King Charles I on Horseback, a woodcut

London, about AD 1730-50
Published by William Dicey and Company, Bow Church Yard, London

The cheapest van Dyck in town

This is an example of the cheapest sort of print available in eighteenth-century England. It was cut in a wooden block, printed in London, and crudely coloured using a stencil. Its publishers also led the market in ballads and chapbooks and other popular literature, with a base in Northampton as well as in London. Only smaller versions of similar designs were less expensive. Such prints sold for about one penny each and were displayed in country inns and cottages. They were rarely framed and although many were printed very few have survived.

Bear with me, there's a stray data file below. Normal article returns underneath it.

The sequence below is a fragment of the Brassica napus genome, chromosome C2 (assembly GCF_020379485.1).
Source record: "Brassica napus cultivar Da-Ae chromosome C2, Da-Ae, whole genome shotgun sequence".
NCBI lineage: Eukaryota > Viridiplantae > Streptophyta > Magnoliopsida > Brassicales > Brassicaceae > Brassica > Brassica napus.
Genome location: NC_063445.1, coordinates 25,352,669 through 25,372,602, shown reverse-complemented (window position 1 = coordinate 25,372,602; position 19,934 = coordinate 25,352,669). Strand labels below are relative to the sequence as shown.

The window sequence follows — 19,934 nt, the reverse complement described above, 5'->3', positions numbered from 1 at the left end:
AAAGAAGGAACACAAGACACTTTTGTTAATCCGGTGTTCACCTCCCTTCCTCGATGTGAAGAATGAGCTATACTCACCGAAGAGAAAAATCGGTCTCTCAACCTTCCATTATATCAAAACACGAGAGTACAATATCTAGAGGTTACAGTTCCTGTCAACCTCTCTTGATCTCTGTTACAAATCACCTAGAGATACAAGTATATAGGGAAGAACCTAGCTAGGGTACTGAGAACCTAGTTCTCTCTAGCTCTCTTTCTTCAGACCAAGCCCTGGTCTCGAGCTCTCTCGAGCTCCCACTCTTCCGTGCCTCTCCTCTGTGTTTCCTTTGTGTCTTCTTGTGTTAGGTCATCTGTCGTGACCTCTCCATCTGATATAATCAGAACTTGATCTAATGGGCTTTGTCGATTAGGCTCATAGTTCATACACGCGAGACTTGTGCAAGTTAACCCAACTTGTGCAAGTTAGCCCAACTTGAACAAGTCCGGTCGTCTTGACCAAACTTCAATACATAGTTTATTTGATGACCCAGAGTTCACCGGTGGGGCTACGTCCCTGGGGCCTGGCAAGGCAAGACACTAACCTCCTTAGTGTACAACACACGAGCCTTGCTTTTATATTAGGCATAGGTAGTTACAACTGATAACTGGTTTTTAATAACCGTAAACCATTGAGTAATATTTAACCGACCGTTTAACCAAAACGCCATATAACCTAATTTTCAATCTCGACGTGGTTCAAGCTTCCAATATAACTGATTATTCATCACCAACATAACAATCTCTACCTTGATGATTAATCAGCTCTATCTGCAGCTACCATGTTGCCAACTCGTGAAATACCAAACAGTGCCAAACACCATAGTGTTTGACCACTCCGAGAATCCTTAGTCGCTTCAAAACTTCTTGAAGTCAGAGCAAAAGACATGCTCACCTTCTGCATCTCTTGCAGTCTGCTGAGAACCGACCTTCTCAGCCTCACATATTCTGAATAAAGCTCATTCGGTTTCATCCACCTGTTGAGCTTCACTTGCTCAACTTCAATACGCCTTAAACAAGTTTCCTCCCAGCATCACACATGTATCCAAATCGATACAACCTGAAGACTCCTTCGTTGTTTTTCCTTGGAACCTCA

As was often the case with such cheap prints, the design was copied from a more expensive engraving: in this case a print engraved by Joseph Sympson in 1731 after Anthony van Dyck's portrait of Charles I on Horseback. The painting is in the Royal Collection.

The letterpress text describes the planned but aborted marriage between Charles I when Prince of Wales and the sister of Philip IV of Spain. It may have been issued around the time of the Jacobite Rebellion of 1745 as a reminder of the Catholic inclinations of the Stuart family and an as antidote to other portraits of Charles I that presented him as the Royal Martyr.

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More information


S. O'Connell, The popular print in England (London, The British Museum Press, 1999)

A. Griffiths, Prints and printmaking: an int, 2nd edition (London, The British Museum Press, 1996)

T. Clayton, The English print, 1688-1802 (New Haven and London, Yale University Press, 1997)


Length: 58.000 cm
Width: 43.000 cm

Museum number

PD 1864-10-8-205



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